System Inefficiencies

I’m going to try to hit on a couple of topics, mostly dealing with system inefficiencies. (I think I understand some system inefficiencies…I worked as a Systems Analyst for the US Federal Courts…let’s just say they are ripe with them.) These were all exposed during a visit to my local pharmacy.

Here is a suggestion to streamline my interaction with you:

First, you are a huge nation wide chain, with interconnected systems, to allow transfer of valuable data between locations. This is awesome. No matter where I am in the country, if I need a refill of a prescription, by answering a few questions I can get that needed chemical for whatever ails me. But your work with my personal information is…well…dismal. I myself have not had to have a prescription filled in quite sometime. But I am a father of 6. I need lots of drugs for sick kids, and their mother. Pregnancy has never treated her well. It has, in half of the cases, been a violent, near death experience for mother and/or child.

In the last three years we have moved 3 times (across the country, across town and across the valley). There have also been three job changes, and three insurance changes.

My insurance company knows I have dependents and knows their relationship to me and it would be valuable if you did too. If you did, I wouldn’t have to expend valuable time each time I go to you for you to update insurance and address information. If I come in and tell you I have an insurance change, instead of changing it for just the individual I am filling a prescription for, ask me if this change needs to be applied across all the dependents (and myself) in the system. It is a simple enough database transaction across the records. It would be easy enough to even allow for the use case, where I need you to exclude changes to specific individuals. But over all, you get to cut down on the 20+ minutes I wait while you update an individuals records.

Ugh, this irks me. I am the owner of this information. I am an authority on this information, use my knowledge and my proximity to you at this point in time to update your records and improve the overall customer experience. I am willing  to spend the time with you to do this once so I won’t have to do with each visit I make.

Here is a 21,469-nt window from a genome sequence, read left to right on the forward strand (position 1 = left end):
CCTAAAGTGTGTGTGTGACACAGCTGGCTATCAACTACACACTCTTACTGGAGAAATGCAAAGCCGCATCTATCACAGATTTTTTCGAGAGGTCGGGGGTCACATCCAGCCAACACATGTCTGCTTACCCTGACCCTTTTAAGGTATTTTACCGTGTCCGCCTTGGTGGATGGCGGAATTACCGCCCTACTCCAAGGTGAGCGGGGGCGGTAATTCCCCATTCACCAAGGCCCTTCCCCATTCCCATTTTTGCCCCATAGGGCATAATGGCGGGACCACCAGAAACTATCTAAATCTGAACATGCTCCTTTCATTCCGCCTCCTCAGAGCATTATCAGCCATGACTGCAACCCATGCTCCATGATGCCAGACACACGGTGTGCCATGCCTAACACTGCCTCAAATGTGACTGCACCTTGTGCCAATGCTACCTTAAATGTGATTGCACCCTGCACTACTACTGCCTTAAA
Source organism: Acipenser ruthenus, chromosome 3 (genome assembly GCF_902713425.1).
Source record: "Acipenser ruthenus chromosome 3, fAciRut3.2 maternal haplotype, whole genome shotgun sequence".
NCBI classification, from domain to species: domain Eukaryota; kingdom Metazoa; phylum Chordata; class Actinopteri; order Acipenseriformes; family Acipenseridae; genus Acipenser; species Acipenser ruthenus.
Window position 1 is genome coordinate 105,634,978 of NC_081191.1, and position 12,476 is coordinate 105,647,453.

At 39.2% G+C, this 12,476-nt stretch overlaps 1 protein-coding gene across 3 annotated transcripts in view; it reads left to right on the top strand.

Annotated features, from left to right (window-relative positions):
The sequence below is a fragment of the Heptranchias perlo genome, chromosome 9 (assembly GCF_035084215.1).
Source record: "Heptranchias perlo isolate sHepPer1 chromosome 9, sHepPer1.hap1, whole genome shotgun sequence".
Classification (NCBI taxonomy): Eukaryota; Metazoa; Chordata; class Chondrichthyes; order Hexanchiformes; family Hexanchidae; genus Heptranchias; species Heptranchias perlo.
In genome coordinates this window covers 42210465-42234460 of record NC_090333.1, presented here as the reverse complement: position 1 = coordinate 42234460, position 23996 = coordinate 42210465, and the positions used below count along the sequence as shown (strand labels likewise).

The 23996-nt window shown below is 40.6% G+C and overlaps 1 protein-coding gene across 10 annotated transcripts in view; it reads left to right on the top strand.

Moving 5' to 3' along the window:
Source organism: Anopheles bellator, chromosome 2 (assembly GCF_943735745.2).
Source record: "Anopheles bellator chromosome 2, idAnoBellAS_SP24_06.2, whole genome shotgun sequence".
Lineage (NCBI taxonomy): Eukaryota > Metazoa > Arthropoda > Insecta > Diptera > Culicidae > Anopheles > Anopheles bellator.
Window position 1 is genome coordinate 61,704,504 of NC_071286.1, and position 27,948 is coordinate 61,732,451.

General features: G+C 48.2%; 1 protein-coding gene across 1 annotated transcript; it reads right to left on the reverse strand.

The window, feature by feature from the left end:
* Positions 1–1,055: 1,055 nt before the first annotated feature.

The insurance company

Now I am grateful to have insurance, and while the insurance I have now is not nearly as good as what I have had in the past, I am more grateful to have than to have not. However….I trust you, insurance company, magnitudes less than I trust my physician (especially my children’s pediatrician). I understand that you are trying to save me money, by saving you money. But, if my Physician, who I know and interact with, prescribes medication for my son to help him stay out of the hospital, saving you (and me) money, don’t second guess his recommendation and tell me I have to get a different prescription because you think that I should have one drug before I can have another.

You are a nameless, faceless machine. I have no trust relationship with you. You have in interest in my well being that keeps you in the black. But your primary interest is in your bottom line. You provide a valuable service. Thank you. But my physician is someone I have built a relationship of trust with.  He take the time to help ensure my health and well being. When I see him outside of the office, he takes time to say hello and ask about me and my families well being. He has earned my trust so that I still drive through two different cities to see him.

You are a phone number, a card, a PO Box, a deduction on my paycheck, and a different voice each time I call for information or try to dispute your denial of my care. Please learn to trust my physician and maybe I will learn to trust you.